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Welcome to our Empowering Student Voice: Teacher Resources area. Below you will find links to a range of useful information, guidance, and resources all related to embedding student voice in schools.

empowering student voice project

The SUN have designed an Empowering Student Voice workshop that can be delivered in schools to your student council, alongside an annual conference taking place on a partner university campus.

Email: for information and enquiries.


The way in which your student council members are elected is an important part of ensuring equitable representation of student voices from across the school. Furthermore, allocating roles and responsibilities is an effective mechanism to ensure the council gathers feedback that reflects all student perspectives.

Schools utilise a variety of different methods to elect their student council members. If your school aims to have student voice at the centre of your election system, it can be beneficial for candidates to submit a document detailing why they want to be a council member and what issues are important to them. This document can resemble a very simplified manifesto.

Delegating roles to different council members can support the ambition of gaining as much feedback from the student community as possible, thus helping your council to enact change. Additionally, having particular responsibilities gives students the opportunity to gain valuable experience performing particular roles (e.g. chairing meetings). This system also makes it clear to external observers, such as Ofsted, what the aims of the council are, and that you are achieving the school’s legal responsibility to embed democratic practice.

Conducting a student voice audit enables the student councillors and the supporting teacher to think critically about their practice. As part of the audit, participants rate the extent to which they agree or disagree with a series of questions that relate to student voice practice in their school. Participants then consider their hopes for future student voice work.  

(Please note: the resource above references dates in the past. However, the content is still relevant and can be utilised for any academic year)

Our Empowering Student Voice workshop is designed to support Student Councils to consider how they can ensure they are hearing from everyone in their student community. It encourages them to create an action plan to support this.

This tool, created by Participation People, can be used to help support your youth voice meetings.


This section explores what co-production is and how co-productive principles can be utilised within Student Councils and student voice groups.

There are lots of different definitions of co-production. Here in the SUN, we’ve adopted this one:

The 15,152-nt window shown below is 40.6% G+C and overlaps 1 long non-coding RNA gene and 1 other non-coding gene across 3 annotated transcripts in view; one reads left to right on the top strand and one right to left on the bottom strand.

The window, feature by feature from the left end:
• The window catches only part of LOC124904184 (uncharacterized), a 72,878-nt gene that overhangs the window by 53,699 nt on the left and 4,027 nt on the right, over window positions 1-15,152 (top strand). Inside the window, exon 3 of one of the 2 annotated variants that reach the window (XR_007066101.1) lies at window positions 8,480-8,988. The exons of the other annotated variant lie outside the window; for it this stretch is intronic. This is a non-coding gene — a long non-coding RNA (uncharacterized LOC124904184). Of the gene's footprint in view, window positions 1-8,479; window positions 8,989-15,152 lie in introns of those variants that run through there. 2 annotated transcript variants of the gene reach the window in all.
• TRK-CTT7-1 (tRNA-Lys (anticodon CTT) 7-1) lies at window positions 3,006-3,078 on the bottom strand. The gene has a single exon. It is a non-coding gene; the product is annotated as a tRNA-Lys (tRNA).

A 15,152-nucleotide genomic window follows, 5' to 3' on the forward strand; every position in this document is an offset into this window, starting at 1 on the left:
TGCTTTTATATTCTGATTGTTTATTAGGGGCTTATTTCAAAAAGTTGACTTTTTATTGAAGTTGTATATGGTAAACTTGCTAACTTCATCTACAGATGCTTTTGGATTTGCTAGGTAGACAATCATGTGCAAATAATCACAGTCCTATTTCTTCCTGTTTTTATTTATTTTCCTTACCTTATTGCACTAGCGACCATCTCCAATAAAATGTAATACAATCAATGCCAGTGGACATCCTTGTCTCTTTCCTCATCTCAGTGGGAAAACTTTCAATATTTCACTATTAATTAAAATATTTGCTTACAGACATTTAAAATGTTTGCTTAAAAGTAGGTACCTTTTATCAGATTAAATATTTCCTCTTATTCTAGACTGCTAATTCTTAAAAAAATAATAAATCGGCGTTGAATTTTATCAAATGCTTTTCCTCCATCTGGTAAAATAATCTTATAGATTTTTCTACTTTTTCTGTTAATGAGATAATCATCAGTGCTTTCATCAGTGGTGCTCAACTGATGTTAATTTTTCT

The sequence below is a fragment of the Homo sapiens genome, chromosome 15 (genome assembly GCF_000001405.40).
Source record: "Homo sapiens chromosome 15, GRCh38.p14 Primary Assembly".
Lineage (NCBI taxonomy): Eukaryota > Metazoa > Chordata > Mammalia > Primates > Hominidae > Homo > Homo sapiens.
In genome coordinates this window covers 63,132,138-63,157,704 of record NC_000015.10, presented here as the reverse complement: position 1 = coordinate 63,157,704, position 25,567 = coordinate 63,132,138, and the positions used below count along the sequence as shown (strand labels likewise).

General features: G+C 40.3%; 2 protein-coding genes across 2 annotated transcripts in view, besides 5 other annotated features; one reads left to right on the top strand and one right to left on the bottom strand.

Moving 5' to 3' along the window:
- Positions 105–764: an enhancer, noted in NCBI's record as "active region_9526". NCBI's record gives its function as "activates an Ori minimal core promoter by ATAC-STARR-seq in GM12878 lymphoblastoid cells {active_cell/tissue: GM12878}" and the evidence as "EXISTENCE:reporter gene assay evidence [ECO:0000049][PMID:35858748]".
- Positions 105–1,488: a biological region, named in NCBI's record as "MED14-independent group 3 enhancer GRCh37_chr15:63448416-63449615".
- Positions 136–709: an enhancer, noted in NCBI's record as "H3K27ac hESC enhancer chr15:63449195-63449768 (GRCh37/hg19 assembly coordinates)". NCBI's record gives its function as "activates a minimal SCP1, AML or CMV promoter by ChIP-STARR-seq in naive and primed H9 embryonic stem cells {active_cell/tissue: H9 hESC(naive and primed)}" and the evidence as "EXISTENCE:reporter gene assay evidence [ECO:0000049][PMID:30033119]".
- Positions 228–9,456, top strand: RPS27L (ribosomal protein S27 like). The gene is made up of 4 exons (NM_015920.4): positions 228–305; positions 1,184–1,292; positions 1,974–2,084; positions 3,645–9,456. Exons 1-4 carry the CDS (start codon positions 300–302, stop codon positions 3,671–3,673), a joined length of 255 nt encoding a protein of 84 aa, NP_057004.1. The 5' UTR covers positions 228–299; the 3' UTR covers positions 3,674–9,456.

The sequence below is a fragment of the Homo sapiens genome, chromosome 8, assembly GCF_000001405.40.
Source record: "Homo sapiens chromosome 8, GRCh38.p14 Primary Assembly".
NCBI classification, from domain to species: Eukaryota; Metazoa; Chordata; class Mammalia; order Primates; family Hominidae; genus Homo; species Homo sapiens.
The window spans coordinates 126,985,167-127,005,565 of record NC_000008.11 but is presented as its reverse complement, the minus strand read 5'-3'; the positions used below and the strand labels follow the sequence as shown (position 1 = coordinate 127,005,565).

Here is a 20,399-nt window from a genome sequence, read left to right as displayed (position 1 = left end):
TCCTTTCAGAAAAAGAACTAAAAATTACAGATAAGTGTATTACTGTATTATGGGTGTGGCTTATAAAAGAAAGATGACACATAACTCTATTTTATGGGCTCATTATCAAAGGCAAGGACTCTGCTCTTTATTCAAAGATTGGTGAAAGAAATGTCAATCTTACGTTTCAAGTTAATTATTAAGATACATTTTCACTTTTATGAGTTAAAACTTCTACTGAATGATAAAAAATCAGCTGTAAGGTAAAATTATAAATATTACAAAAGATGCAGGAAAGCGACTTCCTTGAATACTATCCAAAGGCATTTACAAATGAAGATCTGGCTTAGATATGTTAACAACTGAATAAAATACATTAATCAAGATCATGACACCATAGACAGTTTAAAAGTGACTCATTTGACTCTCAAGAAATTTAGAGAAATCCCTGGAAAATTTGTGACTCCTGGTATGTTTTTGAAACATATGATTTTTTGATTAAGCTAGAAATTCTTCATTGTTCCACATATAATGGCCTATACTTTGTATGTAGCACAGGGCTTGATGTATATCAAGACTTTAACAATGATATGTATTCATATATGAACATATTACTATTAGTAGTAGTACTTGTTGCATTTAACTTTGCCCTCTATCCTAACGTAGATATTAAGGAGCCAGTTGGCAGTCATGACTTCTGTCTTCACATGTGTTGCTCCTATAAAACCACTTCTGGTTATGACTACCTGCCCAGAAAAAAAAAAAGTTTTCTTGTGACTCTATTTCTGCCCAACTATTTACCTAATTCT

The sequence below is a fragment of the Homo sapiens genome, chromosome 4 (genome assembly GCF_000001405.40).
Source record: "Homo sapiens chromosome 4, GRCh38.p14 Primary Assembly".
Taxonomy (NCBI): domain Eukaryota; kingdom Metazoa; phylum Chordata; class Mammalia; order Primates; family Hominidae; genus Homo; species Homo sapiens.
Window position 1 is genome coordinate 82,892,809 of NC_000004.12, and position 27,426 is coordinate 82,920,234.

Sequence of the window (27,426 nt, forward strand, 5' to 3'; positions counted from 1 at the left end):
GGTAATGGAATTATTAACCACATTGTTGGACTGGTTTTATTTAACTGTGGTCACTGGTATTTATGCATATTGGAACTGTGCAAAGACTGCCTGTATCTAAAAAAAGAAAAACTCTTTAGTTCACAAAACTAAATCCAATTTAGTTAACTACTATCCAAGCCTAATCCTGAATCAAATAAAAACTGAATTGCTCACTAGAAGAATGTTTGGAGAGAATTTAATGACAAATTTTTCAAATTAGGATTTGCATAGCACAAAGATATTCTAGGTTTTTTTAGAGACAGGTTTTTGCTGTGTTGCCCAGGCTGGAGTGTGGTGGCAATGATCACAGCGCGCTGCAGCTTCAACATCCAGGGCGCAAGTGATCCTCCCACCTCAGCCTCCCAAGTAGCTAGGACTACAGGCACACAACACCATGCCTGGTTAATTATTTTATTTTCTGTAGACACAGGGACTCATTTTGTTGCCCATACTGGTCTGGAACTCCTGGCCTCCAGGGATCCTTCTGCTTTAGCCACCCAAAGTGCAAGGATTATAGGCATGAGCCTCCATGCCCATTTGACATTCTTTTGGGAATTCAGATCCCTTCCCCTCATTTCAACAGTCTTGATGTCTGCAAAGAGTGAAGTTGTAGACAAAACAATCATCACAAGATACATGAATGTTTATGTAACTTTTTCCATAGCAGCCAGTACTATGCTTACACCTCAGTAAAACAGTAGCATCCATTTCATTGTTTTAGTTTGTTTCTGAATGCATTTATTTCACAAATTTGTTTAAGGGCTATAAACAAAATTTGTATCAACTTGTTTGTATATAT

An approach where people work together as equals, towards a shared goal, through shared learning and shared responsibility.

Co-production encourages us to view service users as experts with knowledge and skills that should be harnessed to enact positive change. In the context of Student Councils or student voice groups, this is about truly placing students at the centre of decision-making.

Boingboing describes co-productive values and principles as follows:

  • Inclusive – giving all participants the opportunity to make meaningful contributions
  • Asset/strength-based
  • Based on mutuality and cooperation to achieve a shared goal or interest
  • Viewing students as capable, active agents
  • Requiring those with hierarchical power (e.g. school staff/leadership teams) to listen actively to those with less hierarchical power (students)

This video from HeadStart Wolverhampton provides an overview of what co-production looks like in practice:

By utilising the principles of co-production, school councils can create inclusive and effective practices.


It is important that School Councils are accepted as part of the school governance system. They represent one part of the triad of school governance, along with parents and school staff. This section provides support on how to develop a framework of participation, so that school council members have contact with decision makers.

This interaction can take many different forms. A common touch point between all school representatives is at governing body meetings, where the Student Council is given the opportunity to share their agenda with the governing body.


In a school council environment, it is likely that students are going to have conflicting opinions. This section provides helpful tips and resources to support managing conflict.

It is the teacher’s responsibility to act as a mediator during discussions. The purpose of this role is to validate all perspectives but reach a democratic conclusion. When facilitating these conversations, it can be useful to follow the British parliamentary style of debating, encouraging students to present their argument whilst backing it up with evidence. Students should remain respectful to the individual(s) presenting opposing arguments.

Council members may have to present opinions and perspectives that they do not agree with on behalf of their peers. It is important for council members to actively listen to their peers when they are gathering feedback. They should develop an understanding that as a representative, objectivity is essential.

For more great resources for your students involved in student voice activities, head over to our Empowering Student Voice: Student Resource page.

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